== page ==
Risk Assessment of GM Animals22 June 2012
EU - The European Food Safety Authority (EFSA) has launched a public consultation on its draft guidance for the environmental risk assessment (ERA) of GM animals.
The document, Guidance on the environmental risk assessment of genetically modified animals, which focuses on GM fish, insects, mammals and birds, outlines the specific data requirements and methodology for the ERA of GM animals should applications be submitted for market authorisation in the European Union (EU) in the future. The risk assessment is based on a comparative approach between GM and non-GM animals.
All stakeholders and interested parties are invited to provide their comments on the guidance through an online public consultation that runs until 31 August 2012.
The basic assumption of the comparative assessment, which is the risk assessment approach for all GMOs laid down in EU legislation, is that non-GM animals serve as a baseline with respect to environmental safety.
Thus the ERA of GM animals involves collecting, assessing and, where appropriate, generating information about the GM animal to determine, on a case-by case basis, its impact on the environment in comparison with non-GM animals.
The draft guidance document outlines data requirements for the comparative analysis of different areas of potential risk specific to GM fish, insects, mammals and birds.
These include, among others: interactions of the GM animal with target and non-target organisms; environmental impacts of the techniques used to rear or keep the GM animal; and the impact of the GM animal on human and animal health, for example to assess potential risks to farmers, other workers or the general public that may come into contact with GM animals.
The draft guidance requires that these and other potential risks are assessed using a systematic, step-by-step approach. The six steps of the ERA are: problem formulation, including hazard and exposure identification; hazard characterisation; exposure characterisation; risk characterisation; risk management strategies; and an overall risk evaluation.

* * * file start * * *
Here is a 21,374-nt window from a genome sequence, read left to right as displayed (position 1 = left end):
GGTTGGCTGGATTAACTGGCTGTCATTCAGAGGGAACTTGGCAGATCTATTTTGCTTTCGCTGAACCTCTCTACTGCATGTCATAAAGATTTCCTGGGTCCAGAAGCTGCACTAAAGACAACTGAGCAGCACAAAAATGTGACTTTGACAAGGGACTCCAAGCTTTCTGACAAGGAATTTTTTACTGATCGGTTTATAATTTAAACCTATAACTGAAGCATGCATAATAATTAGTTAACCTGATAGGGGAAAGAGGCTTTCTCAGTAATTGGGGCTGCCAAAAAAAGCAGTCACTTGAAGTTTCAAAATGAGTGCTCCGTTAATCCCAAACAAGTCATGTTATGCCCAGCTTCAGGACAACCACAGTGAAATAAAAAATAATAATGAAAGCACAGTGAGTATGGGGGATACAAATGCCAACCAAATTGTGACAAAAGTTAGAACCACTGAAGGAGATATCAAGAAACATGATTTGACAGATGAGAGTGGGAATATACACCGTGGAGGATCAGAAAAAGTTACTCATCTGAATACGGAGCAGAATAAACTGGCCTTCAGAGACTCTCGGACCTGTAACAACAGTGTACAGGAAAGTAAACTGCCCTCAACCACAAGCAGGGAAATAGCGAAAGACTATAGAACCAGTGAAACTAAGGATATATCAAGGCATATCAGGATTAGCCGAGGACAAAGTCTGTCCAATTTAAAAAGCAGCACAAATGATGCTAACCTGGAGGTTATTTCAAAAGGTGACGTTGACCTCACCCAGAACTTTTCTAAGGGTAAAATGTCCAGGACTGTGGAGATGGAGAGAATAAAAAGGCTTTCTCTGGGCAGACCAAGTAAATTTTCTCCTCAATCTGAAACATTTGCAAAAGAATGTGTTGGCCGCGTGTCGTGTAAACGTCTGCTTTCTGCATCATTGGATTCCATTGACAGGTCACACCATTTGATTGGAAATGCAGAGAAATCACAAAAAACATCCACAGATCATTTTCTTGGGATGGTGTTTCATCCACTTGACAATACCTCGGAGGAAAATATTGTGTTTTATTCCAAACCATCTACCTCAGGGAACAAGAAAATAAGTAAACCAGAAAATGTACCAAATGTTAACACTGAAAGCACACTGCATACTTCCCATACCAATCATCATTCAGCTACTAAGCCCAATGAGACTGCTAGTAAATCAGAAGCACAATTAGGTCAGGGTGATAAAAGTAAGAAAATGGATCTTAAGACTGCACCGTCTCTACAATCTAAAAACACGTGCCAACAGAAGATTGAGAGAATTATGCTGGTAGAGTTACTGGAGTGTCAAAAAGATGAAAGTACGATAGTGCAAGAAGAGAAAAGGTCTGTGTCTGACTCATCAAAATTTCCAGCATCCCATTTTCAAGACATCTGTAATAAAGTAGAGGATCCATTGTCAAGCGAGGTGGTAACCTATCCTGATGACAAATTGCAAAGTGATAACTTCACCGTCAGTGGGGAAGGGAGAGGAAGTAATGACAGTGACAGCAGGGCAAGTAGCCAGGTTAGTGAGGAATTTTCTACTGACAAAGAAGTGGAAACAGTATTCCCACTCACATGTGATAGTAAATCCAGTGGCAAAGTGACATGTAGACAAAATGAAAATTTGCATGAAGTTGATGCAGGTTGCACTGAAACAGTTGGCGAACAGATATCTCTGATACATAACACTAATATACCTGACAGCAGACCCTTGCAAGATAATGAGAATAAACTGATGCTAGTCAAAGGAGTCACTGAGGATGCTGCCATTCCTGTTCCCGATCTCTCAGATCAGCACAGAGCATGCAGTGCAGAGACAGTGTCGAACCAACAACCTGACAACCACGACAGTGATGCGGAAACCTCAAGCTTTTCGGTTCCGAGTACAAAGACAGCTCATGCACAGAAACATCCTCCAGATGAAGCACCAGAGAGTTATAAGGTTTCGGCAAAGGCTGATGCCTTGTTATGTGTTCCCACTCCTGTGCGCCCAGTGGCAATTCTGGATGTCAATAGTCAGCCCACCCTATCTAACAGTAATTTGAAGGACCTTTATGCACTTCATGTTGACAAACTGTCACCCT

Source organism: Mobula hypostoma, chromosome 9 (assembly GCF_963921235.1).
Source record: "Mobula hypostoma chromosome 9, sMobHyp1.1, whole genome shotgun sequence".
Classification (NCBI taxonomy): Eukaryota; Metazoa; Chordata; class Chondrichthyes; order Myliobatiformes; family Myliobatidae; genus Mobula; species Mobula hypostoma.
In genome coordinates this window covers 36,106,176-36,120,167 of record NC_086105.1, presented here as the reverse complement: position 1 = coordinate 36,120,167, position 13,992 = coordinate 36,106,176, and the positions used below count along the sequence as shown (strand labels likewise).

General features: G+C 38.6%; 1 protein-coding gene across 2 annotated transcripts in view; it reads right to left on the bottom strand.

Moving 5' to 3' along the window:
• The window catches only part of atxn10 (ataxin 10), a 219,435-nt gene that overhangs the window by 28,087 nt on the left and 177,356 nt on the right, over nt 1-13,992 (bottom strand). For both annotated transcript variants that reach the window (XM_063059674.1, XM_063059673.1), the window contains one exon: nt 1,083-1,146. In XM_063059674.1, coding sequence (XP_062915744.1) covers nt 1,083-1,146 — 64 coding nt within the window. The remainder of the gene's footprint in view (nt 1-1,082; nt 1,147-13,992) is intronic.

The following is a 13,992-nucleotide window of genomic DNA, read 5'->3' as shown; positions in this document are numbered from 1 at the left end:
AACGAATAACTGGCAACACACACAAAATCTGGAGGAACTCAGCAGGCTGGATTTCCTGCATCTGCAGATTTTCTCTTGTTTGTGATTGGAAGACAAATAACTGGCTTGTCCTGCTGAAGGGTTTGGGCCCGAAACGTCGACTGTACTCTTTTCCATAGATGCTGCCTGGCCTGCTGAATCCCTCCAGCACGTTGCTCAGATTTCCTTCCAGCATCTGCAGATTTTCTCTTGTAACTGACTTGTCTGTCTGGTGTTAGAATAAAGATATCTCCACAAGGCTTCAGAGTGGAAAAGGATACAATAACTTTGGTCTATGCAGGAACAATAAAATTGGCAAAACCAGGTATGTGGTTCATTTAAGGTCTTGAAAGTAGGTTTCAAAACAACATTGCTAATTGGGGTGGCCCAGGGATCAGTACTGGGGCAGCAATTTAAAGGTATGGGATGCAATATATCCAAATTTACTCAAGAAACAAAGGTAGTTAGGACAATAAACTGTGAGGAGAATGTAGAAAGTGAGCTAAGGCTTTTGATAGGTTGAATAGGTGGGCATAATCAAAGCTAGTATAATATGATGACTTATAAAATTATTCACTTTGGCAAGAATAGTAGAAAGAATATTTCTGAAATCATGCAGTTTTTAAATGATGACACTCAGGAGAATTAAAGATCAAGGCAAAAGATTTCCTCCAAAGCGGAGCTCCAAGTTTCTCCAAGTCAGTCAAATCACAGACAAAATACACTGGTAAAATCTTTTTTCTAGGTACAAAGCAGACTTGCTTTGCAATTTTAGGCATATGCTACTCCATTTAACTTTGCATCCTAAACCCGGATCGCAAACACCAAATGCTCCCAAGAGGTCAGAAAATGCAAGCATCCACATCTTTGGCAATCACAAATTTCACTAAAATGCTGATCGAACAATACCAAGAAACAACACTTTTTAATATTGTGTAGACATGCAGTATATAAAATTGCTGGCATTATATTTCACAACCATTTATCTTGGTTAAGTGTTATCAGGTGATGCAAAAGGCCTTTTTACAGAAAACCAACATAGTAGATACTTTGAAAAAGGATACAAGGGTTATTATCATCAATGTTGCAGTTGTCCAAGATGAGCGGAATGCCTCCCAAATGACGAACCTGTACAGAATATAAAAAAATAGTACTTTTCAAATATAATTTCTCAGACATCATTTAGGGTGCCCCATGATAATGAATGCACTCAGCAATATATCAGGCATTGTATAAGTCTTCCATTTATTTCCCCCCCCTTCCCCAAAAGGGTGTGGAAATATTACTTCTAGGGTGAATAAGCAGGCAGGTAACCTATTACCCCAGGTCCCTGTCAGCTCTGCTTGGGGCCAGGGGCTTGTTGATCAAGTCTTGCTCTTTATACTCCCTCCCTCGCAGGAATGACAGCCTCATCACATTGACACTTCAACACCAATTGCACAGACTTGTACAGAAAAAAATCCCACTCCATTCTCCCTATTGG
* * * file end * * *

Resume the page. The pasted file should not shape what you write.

Additionally, the draft guidance document describes several generic, cross-cutting considerations that need to be accounted for throughout the whole ERA, for example aspects such as the long-term effects of GM animals, the analysis of uncertainties and the choice of an appropriate comparator (the non-GM animal with which the GM animal is compared during the safety evaluation).
In the final chapter of the draft guidance document, recommendations are made for the post-market environmental monitoring (PMEM) of GM animals. Under EU legislation, applications for the authorisation of GM animals must contain a detailed PMEM plan which defines how potential unanticipated adverse effects on the environment will be monitored.
At present, no applications for market approval of GM animals have been submitted in the EU. The technology has advanced rapidly in recent years and in some non-EU countries regulators are already evaluating GM animals, both in terms of food/feed and environmental safety.
In this context, and in anticipation of potential future applications for introduction on the EU market, the European Commission requested EFSA to develop comprehensive guidance for the safety assessment of food and feed derived from GM animals (including animal health and welfare aspects) and for the environmental risk assessment of GM animals.
The first part of this task was completed in 2011 with the publication of a separate guidance document on food and feed safety and animal health and welfare.
The present draft guidance document on the environmental risk assessment of GM animals addresses the remaining part of the request from the European Commission.
EFSA invites stakeholders and all interested parties to comment on the draft guidance through a public consultation available on the EFSA website until 31 August 2012.
Following the public consultation, EFSA will assess all comments made and, where relevant, these will be incorporated in a revised final guidance document to be adopted by EFSA’s GMO Panel later in the year.